Challenges aside, mortgage leaders see benefits of offering SPCP

although Lack of affordability continues to plague the housing market, Mortgage and housing leaders are looking for ways to address the racial wealth gap; special purpose credit programs are often touted as products that could deliver results.

With a slew of SPCPs set to enter the market in 2023, lenders are recognizing their potential to open up homeownership to Black communities and other historically underserved groups. Renewed target in the wake of the racial justice protests three years ago. But even for veterans of the home finance world, navigating the intricacies of these plans can be a complex task.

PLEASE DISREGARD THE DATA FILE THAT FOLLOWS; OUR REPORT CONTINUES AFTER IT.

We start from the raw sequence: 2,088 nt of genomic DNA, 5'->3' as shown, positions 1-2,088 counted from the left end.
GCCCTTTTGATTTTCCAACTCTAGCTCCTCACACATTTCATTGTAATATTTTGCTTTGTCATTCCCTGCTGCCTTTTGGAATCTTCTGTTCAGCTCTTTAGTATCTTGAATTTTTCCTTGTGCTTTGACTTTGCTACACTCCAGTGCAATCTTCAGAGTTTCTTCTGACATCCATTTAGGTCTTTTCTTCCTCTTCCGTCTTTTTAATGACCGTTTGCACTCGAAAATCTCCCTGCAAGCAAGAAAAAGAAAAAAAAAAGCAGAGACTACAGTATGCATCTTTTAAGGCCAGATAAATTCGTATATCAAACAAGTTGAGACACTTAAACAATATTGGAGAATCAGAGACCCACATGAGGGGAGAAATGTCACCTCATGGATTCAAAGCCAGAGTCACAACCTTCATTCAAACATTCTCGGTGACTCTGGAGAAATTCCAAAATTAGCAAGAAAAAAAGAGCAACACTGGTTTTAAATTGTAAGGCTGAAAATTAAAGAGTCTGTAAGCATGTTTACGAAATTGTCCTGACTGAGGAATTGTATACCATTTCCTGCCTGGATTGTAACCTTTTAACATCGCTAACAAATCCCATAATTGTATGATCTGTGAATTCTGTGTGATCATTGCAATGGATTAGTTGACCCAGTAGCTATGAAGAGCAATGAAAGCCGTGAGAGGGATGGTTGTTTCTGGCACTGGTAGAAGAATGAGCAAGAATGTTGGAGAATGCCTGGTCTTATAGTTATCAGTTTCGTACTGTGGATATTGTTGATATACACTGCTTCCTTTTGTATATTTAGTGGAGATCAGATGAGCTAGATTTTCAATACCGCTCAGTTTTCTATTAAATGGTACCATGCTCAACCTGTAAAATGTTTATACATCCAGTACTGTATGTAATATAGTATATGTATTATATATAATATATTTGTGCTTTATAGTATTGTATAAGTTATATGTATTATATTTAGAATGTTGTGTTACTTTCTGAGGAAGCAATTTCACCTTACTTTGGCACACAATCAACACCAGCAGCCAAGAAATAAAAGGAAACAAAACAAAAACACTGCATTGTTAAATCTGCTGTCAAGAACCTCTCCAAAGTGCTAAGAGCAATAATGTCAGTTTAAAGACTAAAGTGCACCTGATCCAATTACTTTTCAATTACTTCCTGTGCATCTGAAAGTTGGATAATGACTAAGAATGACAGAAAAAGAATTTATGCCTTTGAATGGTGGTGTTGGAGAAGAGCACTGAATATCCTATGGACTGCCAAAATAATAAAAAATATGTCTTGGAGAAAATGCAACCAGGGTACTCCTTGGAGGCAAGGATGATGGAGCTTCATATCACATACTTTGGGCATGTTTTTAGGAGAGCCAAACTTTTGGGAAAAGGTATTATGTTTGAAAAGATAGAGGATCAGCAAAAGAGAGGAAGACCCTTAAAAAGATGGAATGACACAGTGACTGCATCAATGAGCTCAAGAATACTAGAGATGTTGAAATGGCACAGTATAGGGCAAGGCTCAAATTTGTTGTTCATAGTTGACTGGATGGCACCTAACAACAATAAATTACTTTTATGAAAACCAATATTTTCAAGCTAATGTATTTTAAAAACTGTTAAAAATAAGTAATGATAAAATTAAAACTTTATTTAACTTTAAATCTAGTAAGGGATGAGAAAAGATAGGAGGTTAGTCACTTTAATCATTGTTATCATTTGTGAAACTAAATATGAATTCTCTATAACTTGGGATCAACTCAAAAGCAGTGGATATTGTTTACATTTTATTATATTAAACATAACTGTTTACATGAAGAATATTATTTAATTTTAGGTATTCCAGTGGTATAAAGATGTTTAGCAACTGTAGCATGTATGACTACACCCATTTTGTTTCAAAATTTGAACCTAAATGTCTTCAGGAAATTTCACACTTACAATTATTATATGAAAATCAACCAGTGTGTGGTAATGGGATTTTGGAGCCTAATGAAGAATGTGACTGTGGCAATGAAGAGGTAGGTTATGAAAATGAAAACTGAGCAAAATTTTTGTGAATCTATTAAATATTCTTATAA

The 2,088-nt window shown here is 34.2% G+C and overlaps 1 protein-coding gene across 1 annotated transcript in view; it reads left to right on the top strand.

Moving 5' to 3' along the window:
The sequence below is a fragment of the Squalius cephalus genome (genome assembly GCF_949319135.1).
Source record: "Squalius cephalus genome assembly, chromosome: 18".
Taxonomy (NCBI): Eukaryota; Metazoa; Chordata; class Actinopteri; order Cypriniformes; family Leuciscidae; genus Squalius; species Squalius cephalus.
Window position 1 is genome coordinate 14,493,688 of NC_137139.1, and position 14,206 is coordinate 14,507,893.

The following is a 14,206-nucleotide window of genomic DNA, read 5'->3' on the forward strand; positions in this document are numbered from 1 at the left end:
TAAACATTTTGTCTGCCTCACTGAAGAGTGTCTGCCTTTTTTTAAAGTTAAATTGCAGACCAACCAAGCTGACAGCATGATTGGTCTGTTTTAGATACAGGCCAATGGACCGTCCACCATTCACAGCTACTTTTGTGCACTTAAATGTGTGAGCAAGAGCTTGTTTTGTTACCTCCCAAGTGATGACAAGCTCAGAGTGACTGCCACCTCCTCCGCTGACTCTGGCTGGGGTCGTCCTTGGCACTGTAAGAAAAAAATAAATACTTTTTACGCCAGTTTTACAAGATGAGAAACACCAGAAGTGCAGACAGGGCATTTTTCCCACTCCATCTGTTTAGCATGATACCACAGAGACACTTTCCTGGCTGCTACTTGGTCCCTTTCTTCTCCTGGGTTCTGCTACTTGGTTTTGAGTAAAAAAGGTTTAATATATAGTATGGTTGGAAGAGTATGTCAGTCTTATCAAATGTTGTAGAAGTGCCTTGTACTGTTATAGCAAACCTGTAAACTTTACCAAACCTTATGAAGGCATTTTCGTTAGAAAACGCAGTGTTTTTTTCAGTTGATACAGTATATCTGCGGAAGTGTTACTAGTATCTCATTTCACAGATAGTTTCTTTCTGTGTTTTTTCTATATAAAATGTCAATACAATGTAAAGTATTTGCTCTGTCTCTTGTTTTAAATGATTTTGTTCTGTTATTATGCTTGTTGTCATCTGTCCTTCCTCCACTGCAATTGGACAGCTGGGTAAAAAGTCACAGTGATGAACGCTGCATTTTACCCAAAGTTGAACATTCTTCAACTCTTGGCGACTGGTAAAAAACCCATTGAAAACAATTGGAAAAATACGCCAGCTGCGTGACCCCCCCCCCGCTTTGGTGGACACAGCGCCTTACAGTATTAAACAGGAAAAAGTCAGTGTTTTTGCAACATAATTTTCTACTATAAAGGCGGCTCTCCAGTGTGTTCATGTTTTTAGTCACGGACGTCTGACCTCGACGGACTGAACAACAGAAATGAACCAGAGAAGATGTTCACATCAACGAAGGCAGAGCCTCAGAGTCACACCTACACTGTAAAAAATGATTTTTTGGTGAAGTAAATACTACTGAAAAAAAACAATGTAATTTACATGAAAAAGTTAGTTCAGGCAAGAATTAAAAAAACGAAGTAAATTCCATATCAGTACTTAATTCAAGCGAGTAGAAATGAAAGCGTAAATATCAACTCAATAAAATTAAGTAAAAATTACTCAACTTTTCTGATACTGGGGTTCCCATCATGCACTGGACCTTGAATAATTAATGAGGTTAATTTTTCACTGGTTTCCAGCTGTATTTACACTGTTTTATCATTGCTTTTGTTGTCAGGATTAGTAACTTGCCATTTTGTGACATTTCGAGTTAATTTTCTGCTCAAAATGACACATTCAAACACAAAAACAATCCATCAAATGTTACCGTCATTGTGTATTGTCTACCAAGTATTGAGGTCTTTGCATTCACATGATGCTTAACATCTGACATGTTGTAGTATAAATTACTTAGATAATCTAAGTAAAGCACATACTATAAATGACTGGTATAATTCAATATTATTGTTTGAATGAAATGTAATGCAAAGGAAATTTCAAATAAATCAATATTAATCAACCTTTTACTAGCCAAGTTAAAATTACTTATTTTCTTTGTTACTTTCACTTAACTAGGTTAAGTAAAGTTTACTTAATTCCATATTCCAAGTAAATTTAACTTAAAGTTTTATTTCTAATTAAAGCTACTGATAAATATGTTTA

The opportunity to create an SPCP (which could also cover a range of consumer loan products in addition to mortgages) has existed since the passage of the Equal Credit Opportunity Act in the mid-1970s. However, home lenders rarely try to bring them to market, mostly out of concerns that they will violate fair housing laws. At the end of 2021, things changedHowever, when regulators assure industry that a project complies with the Fair Housing Act.

Gabe del Rio, president and CEO of the Homeownership Council of America, said the development “paved the way for us to be able to bring this into the mortgage space without the need for defense arguments.” ”. Provide fair credit opportunities.

and Lenders have taken notice, sees the SPCP as a tool that can reduce wealth and homeownership gaps, particularly between white and black Americans. According to U.S. Census data, the black homeownership rate was 43.4% in 2020, which was lower than 10 years ago. On the other hand, the white population grew to 72.1%.